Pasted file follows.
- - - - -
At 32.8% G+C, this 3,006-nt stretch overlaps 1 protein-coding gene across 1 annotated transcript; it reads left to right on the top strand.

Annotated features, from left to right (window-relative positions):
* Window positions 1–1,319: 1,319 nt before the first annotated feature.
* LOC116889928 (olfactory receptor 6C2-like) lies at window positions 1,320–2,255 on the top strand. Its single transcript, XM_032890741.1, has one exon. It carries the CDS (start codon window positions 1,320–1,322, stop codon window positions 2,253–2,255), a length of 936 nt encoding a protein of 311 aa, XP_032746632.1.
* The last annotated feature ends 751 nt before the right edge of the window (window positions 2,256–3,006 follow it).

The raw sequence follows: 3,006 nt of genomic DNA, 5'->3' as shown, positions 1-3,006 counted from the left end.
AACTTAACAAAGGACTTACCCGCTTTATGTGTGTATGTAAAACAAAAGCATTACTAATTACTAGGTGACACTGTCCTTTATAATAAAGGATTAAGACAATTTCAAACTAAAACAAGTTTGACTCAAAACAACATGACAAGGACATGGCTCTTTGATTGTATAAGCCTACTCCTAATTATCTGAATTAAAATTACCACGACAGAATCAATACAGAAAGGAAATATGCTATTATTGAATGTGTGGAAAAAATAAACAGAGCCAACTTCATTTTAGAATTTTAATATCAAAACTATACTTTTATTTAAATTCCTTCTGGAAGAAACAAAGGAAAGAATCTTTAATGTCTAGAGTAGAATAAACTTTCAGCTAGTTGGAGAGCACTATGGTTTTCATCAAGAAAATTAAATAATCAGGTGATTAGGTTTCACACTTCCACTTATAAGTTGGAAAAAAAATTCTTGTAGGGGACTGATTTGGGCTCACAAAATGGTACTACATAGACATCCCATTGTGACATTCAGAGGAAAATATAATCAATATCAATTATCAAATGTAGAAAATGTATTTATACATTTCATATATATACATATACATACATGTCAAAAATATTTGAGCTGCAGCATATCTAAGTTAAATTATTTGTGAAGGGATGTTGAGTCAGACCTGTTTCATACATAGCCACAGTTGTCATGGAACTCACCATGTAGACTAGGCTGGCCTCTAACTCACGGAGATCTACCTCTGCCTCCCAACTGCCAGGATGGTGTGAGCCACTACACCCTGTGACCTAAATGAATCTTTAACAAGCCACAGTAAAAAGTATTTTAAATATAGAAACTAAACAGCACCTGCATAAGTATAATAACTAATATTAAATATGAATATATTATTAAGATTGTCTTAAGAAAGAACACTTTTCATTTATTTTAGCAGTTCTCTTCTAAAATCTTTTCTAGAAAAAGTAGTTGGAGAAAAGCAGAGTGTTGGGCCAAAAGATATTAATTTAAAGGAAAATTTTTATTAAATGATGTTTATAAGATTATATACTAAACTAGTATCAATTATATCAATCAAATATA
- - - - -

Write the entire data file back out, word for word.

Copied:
At 32.8% G+C, this 3,006-nt stretch overlaps 1 protein-coding gene across 1 annotated transcript; it reads left to right on the top strand.

Annotated features, from left to right (window-relative positions):
* Window positions 1–1,319: 1,319 nt before the first annotated feature.
* LOC116889928 (olfactory receptor 6C2-like) lies at window positions 1,320–2,255 on the top strand. Its single transcript, XM_032890741.1, has one exon. It carries the CDS (start codon window positions 1,320–1,322, stop codon window positions 2,253–2,255), a length of 936 nt encoding a protein of 311 aa, XP_032746632.1.
* The last annotated feature ends 751 nt before the right edge of the window (window positions 2,256–3,006 follow it).

The raw sequence follows: 3,006 nt of genomic DNA, 5'->3' as shown, positions 1-3,006 counted from the left end.
AACTTAACAAAGGACTTACCCGCTTTATGTGTGTATGTAAAACAAAAGCATTACTAATTACTAGGTGACACTGTCCTTTATAATAAAGGATTAAGACAATTTCAAACTAAAACAAGTTTGACTCAAAACAACATGACAAGGACATGGCTCTTTGATTGTATAAGCCTACTCCTAATTATCTGAATTAAAATTACCACGACAGAATCAATACAGAAAGGAAATATGCTATTATTGAATGTGTGGAAAAAATAAACAGAGCCAACTTCATTTTAGAATTTTAATATCAAAACTATACTTTTATTTAAATTCCTTCTGGAAGAAACAAAGGAAAGAATCTTTAATGTCTAGAGTAGAATAAACTTTCAGCTAGTTGGAGAGCACTATGGTTTTCATCAAGAAAATTAAATAATCAGGTGATTAGGTTTCACACTTCCACTTATAAGTTGGAAAAAAAATTCTTGTAGGGGACTGATTTGGGCTCACAAAATGGTACTACATAGACATCCCATTGTGACATTCAGAGGAAAATATAATCAATATCAATTATCAAATGTAGAAAATGTATTTATACATTTCATATATATACATATACATACATGTCAAAAATATTTGAGCTGCAGCATATCTAAGTTAAATTATTTGTGAAGGGATGTTGAGTCAGACCTGTTTCATACATAGCCACAGTTGTCATGGAACTCACCATGTAGACTAGGCTGGCCTCTAACTCACGGAGATCTACCTCTGCCTCCCAACTGCCAGGATGGTGTGAGCCACTACACCCTGTGACCTAAATGAATCTTTAACAAGCCACAGTAAAAAGTATTTTAAATATAGAAACTAAACAGCACCTGCATAAGTATAATAACTAATATTAAATATGAATATATTATTAAGATTGTCTTAAGAAAGAACACTTTTCATTTATTTTAGCAGTTCTCTTCTAAAATCTTTTCTAGAAAAAGTAGTTGGAGAAAAGCAGAGTGTTGGGCCAAAAGATATTAATTTAAAGGAAAATTTTTATTAAATGATGTTTATAAGATTATATACTAAACTAGTATCAATTATATCAATCAAATATA